Remains found underwater in Greece may be those of Americans
KAISERSLAUTERN, Germany — Human remains found in an underwater cave in Greece this month are suspected of being those of three Americans — two of them U.S. servicemembers — who disappeared 28 years ago.
The three went missing on Sept. 9, 1978, after a recreational dive in Vouliagmeni Lake near Athens.
Greek pathologists are trying to determine if the remains are those of Air Force Sgt. Donald Michaud, 32, Airman 1st Class Jan Granroth, 20, and her brother, Mark, 21, said Capt. Jennifer Lovett, a spokeswoman at U.S. Air Forces in Europe headquarters at Ramstein Air Base in Germany.
A group of Greek divers on Friday retrieved bones and a wet suit on two separate dives this summer. They found a third set of remains in the underwater cave on Oct. 6, according to a U.S. State Department official who did not want to be identified.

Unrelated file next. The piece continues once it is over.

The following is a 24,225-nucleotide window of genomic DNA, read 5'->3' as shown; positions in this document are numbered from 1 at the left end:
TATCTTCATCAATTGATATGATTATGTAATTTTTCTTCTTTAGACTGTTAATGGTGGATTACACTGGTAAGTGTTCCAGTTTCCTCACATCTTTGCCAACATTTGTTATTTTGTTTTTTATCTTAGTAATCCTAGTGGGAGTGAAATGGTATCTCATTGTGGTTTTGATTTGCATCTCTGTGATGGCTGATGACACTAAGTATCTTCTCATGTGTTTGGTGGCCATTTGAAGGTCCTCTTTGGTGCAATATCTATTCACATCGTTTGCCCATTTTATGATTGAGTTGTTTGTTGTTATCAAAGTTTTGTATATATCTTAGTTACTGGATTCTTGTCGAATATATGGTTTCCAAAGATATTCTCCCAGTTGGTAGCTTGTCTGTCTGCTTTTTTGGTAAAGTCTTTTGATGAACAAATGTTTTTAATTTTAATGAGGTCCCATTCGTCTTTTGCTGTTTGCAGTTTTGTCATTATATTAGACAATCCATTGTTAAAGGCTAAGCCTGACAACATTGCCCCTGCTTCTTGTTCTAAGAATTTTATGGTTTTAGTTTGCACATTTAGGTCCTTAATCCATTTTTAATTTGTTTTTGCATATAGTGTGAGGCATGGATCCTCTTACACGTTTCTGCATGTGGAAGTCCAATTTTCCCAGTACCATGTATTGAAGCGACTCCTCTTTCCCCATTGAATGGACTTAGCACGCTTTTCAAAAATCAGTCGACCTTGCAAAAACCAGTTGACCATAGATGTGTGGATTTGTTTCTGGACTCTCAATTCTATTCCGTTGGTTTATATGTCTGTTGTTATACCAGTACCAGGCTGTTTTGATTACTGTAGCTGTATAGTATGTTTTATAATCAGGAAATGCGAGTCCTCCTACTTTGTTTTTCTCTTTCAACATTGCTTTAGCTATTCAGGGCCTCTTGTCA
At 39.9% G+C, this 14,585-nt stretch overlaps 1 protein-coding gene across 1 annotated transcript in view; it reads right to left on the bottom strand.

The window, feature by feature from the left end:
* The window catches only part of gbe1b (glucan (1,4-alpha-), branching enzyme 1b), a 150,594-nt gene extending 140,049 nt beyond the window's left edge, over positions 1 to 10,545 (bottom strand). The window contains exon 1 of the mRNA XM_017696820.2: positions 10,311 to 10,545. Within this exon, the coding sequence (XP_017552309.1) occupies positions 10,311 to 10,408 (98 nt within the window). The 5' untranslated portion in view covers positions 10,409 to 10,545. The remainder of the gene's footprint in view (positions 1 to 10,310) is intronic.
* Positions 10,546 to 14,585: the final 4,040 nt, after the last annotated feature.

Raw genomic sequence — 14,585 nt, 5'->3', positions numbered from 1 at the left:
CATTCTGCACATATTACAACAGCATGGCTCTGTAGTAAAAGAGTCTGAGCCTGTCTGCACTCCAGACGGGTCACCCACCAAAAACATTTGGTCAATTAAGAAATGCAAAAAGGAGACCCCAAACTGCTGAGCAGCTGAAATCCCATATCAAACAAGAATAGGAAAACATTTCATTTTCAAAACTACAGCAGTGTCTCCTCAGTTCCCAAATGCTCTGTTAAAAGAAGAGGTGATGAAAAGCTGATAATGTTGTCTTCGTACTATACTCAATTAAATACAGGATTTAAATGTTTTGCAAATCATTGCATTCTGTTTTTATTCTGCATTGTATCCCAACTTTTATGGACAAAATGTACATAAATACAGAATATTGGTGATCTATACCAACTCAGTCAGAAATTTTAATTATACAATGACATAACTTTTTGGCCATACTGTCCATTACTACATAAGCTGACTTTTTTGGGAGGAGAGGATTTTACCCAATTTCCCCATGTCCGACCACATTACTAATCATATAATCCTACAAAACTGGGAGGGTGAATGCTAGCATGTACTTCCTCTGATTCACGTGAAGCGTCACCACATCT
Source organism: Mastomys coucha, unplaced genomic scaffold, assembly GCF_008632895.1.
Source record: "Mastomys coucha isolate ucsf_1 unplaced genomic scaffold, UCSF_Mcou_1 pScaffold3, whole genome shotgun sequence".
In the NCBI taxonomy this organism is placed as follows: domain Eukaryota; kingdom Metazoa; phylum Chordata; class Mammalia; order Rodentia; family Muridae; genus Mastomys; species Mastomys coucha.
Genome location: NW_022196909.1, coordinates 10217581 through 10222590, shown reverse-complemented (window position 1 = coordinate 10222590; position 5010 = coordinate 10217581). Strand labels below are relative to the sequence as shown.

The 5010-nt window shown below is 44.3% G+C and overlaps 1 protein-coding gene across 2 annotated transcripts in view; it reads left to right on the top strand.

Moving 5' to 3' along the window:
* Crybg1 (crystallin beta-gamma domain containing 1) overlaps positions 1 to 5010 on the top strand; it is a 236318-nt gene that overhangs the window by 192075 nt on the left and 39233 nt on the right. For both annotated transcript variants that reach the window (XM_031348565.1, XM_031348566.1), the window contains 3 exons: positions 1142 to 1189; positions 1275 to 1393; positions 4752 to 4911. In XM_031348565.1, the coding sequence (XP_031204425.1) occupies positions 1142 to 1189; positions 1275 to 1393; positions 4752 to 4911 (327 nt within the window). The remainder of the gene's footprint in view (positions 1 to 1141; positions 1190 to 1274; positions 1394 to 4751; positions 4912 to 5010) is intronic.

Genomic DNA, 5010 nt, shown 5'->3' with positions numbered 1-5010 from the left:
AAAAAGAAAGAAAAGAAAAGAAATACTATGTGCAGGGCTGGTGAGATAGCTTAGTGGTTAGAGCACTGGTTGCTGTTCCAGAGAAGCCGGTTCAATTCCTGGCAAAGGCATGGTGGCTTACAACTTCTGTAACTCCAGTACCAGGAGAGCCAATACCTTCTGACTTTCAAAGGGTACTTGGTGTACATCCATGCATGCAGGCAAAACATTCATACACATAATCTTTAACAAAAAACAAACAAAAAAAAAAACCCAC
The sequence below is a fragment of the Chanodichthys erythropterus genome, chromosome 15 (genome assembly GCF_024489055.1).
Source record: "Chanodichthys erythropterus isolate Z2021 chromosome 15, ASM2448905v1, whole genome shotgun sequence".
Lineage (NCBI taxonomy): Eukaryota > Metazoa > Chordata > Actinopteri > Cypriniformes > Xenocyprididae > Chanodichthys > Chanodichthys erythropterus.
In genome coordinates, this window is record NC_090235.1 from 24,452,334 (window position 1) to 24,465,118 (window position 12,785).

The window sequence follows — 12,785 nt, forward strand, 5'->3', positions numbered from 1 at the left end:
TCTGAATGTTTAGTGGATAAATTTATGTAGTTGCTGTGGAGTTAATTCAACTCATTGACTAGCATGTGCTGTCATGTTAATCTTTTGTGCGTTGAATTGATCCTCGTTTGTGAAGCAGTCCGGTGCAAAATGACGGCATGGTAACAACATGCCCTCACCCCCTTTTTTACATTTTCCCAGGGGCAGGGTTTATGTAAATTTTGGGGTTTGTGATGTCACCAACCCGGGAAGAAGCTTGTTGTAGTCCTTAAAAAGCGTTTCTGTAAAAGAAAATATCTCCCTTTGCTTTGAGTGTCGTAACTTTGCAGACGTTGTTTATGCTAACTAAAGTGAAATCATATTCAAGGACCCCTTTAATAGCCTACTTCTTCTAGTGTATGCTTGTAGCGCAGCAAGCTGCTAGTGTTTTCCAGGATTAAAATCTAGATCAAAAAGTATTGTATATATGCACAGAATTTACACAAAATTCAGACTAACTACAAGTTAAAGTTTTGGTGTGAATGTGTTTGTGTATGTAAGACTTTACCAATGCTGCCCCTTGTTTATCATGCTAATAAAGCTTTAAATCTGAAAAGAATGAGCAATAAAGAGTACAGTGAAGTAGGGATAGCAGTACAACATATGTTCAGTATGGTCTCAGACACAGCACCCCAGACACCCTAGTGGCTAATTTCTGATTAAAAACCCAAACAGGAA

“The assumption is that these are the Americans and, of course, the Air Force is hopeful that they are so we can bring closure to their families,” Lovett said.
The airmen were stationed at Hellenikon, a base used by the U.S. Air Force at the time of their disappearance. It has been believed for years that they died on the dive trip to the underwater caves, which are known for their strong currents and dangerous conditions.
Greek pathologists will try to identify the fossilized bones before possibly turning them over to the Air Force.
“When the Greeks finish their identification process and determine the remains are not Greek, then they’ll turn those remains over to the United States,” Lovett said. That could take several weeks, she added.
The families of the missing Americans have been notified that remains have been found and scientists are trying to positively identify them through DNA testing. It is suspected the remains are the missing American divers because the type of dive equipment found with the bones is American-made.
Another reason the remains are believed to be those of the Americans is because only four people are known to have died in the sea tunnels. In 1990, a Greek diver trying to take pictures of where the missing American divers died, according to Greek news reports.